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Lice are six-legged parasites that are becoming increasingly resistant to shampoos and over the counter treatments. Spread from student to student as they huddle over their phones and iPads, lice are resurgent as a major American health problem.

Chances are that "nitpicker" isn't a career possibility you explored with your high school guidance counselor. Removing lice the old-fashioned way, by combing them out of the hair, has nonetheless become a growth industry in the United States as a problem that used to be short-term and rare has become chronic and common. 

As shampoos stop working and schools allow lice-infested students to attend classes rather than requiring them to stay at home, more and more children and teens--the American Pediculosis Association estimates 12 million children every year--are coming down with infestations of the creepy crawly insects. One famous nitpicker, Lauren Salzberg, also known as The Potomac Lice Lady, sees clients in her office in her stately suburban Washington, D.C., from as far away as Atlanta, and professionals like her are popping up all over the United States. When some people come in to see professional nitpickers, they are panicked. Most of them are itchy.

What Are Lice, and What Is Lice Infestation?

Lice are one of the oldest human health problems. Archaeologists have found fossilized louse eggs that are 10,000 years old. Humans have been dealing with lice for so long that references to lice are even part of the language in words and terms such as "lousy," "nitpicking," and "going over things with a fine-toothed comb."
A louse (plural, lice) is a tiny parasite that lives on human skin, especially in hairy areas. Lice do not infest any organisms other than humans, and you can't catch lice from or give lice to your pets, although chimpanzees are susceptible to a closely related species. This wingless insect is no more than about 2 to 3 mm long even as an adult, unable to fly or hop, forced to crawl from one place to another. There are several species of lice, Pediculus capitis (lice on the head, common among children), Pediculus corporis (body lice, especially on arm pits), and Pthirus pubis (pubic lice, often called “crabs”). 
Body lice can lay their eggs in the seams of clothing, but head and pubic lice lay their eggs at the bases of hair shafts. A female louse lays about 10 eggs a day, gluing them in place on clothing or on the skin. The baby lice called nits hatch in 8 or 9 days and mature in another 10 to 12 days. Adult lice live about 30 days if they are able to stay on the human body, but they die in just 1 or 2 days if they are deprived of contact with their human hosts.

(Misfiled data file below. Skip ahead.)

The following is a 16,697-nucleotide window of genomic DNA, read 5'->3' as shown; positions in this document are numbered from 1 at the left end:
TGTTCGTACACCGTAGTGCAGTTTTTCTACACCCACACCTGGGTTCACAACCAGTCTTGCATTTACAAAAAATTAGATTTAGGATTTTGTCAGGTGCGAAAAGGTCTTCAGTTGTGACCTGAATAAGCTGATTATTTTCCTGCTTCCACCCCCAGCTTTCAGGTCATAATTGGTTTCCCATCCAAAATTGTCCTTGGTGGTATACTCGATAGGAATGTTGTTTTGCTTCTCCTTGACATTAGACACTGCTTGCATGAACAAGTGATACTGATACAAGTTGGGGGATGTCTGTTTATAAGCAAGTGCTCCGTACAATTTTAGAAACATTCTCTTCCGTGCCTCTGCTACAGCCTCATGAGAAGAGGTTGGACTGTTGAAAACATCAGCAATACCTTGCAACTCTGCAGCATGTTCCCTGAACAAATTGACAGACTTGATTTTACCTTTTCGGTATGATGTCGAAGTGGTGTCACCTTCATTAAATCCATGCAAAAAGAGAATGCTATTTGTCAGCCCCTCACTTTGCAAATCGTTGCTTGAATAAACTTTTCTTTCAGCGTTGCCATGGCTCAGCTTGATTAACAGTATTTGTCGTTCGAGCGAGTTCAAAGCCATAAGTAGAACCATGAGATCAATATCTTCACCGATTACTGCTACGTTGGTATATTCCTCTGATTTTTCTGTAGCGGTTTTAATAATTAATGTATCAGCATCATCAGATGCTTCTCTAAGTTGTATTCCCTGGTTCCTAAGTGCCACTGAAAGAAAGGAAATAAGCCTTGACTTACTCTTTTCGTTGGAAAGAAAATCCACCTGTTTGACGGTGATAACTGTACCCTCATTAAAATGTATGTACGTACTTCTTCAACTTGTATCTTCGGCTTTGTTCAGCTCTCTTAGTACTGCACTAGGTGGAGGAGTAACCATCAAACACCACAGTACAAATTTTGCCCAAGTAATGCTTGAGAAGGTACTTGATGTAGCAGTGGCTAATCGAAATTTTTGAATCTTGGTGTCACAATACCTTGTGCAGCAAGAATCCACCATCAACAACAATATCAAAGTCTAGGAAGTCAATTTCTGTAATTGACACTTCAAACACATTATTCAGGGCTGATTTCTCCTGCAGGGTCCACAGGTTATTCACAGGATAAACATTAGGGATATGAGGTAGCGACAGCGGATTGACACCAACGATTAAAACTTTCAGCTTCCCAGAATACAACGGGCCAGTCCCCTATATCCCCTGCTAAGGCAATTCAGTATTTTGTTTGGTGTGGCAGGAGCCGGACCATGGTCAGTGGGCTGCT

Lice feed on human blood. Approximately five times a day they attach themselves to the skin with hooklets on their six legs. Their mouth parts retract into their bodies when they are not drinking blood. Lice digest blood slowly enough that lice have been used to identify victims and assailants in crime scene investigations. 
Lice infestations usually consist of just 10 adult female lice, although up to 1000 of the insects have been removed from heavily infested people. The presence of these tiny insects is not benign. Their bites trigger itchy, sometimes painful allergic reactions. Head lice do not carry other infectious diseases, but body lice can spread R. prowazeki, which causes typhus; B. quintana, which causes trench fever; and B. recurrentis, which causes relapsing fever. 
About 30 percent of people who have pubic lice also have a sexually transmitted disease such as gonorrhea, chlamydia, syphilis, or HIV.

How Common are Head Lice? And Who Gets Them?

Just how common are lice infestations? School surveys have found head lice infestations in:
  • Up to 4 percent of children in schools in Mali.
  • Up to 8 percent of children in schools in Saudi Arabia.
  • Up to 9 percent of children in schools in Belgium.
  • Up to 31 percent of students of schools in the UK.
  • Up to 59 percent of students in schools in Turkey, and
  • Up to 61 percent of students in schools in the United States, where no-nit policies result in 24,000,000 absences from school every year.
Head lice are more likely to affect girls than boys (since girls have longer hair). They are more likely to affect whites and Asians (due to the shape of the hair shaft).
Continue reading after recommendations

  • Araujo A, Ferreira LF, Guidon N, et al. Ten thousand years of head lice infection. Parasitol Today. 2000 Jul. 16(7):269.
  • Walsh J, Nicholson A. Head lice in children--a modern pandemic. Ir Med J. 2005 May. 98(5):156-7.
  • Photo courtesy of Gilles San Martin: and

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